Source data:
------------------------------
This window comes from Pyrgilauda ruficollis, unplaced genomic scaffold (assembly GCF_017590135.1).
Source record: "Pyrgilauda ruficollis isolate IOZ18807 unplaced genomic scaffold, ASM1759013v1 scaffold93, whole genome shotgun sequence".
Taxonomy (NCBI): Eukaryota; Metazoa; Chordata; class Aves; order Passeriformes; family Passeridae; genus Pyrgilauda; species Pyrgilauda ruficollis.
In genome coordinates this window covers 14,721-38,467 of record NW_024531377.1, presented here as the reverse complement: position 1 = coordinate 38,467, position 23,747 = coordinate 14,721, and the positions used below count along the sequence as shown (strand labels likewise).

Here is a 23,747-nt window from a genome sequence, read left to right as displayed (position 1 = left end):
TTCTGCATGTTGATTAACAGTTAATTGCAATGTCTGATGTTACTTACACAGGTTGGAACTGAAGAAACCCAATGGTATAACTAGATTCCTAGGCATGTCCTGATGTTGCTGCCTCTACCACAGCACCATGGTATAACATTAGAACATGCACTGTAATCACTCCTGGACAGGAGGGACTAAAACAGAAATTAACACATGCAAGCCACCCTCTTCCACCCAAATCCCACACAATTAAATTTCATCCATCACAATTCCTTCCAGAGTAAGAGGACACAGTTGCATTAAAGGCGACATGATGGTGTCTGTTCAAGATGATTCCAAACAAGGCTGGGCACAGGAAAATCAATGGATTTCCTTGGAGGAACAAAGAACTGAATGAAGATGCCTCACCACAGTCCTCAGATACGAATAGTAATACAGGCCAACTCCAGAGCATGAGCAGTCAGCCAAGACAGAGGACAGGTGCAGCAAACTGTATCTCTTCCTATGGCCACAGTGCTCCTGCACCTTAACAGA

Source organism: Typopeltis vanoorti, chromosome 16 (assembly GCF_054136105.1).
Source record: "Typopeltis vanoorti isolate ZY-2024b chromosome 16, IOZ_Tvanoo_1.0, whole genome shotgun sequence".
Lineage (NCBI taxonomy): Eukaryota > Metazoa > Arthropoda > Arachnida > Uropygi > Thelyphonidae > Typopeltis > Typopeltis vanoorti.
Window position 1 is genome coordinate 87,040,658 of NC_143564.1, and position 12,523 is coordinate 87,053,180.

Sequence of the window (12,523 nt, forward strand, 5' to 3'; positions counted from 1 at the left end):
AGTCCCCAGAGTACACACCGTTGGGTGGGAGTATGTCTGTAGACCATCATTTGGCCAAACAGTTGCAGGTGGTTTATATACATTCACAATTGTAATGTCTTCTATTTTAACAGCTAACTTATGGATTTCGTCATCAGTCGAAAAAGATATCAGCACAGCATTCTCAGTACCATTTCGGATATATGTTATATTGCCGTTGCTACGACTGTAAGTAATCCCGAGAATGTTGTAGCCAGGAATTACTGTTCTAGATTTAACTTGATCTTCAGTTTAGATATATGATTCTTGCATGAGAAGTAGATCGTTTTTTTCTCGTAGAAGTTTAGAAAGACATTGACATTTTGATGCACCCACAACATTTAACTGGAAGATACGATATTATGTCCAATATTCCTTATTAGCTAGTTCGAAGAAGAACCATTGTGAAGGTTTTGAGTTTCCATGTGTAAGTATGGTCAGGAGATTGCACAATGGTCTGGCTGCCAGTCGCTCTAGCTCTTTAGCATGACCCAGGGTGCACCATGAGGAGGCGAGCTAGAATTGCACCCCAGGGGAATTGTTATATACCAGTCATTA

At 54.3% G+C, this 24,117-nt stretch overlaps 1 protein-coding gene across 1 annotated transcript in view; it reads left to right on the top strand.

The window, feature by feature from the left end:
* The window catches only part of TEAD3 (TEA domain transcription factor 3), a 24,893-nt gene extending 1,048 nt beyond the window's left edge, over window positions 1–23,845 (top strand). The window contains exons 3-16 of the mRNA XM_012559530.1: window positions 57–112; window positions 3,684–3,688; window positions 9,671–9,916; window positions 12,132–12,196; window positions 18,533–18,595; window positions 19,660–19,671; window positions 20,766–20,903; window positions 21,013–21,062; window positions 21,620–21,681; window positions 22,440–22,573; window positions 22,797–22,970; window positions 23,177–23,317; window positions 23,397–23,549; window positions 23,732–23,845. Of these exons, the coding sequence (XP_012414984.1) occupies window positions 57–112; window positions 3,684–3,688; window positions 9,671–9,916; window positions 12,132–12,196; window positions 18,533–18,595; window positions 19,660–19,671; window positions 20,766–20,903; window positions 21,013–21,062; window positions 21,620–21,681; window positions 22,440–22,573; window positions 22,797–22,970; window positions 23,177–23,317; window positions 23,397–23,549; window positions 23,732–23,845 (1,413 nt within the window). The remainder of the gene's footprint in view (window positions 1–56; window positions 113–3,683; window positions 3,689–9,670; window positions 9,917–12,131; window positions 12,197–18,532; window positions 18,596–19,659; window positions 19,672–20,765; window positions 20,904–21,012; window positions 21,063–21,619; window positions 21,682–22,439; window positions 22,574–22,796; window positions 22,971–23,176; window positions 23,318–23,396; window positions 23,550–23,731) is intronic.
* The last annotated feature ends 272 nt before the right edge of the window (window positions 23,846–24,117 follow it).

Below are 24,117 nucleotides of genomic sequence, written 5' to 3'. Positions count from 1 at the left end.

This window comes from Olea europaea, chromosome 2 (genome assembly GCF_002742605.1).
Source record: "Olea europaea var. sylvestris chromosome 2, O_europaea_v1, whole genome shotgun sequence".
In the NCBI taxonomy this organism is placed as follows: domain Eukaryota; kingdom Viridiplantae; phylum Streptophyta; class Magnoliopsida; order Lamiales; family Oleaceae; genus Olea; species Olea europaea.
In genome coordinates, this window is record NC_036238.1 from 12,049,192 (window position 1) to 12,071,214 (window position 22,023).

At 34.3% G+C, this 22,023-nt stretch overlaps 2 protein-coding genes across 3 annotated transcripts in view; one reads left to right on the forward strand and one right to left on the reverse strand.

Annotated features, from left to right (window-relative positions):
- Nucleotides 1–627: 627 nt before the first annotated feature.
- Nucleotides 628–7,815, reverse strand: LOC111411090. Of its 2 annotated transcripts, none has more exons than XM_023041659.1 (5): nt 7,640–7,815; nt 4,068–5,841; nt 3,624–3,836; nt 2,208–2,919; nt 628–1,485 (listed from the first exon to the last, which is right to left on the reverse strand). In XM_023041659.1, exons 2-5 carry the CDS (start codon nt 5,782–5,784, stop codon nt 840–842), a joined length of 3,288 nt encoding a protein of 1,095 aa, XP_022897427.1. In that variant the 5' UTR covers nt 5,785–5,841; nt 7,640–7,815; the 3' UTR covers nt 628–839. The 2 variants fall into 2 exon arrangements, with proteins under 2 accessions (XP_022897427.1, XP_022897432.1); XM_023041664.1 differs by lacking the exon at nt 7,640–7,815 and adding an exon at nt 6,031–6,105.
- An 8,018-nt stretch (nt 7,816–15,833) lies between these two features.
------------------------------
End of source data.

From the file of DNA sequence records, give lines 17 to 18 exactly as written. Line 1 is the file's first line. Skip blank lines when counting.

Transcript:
Below are 24,117 nucleotides of genomic sequence, written 5' to 3'. Positions count from 1 at the left end.

This window comes from Olea europaea, chromosome 2 (genome assembly GCF_002742605.1).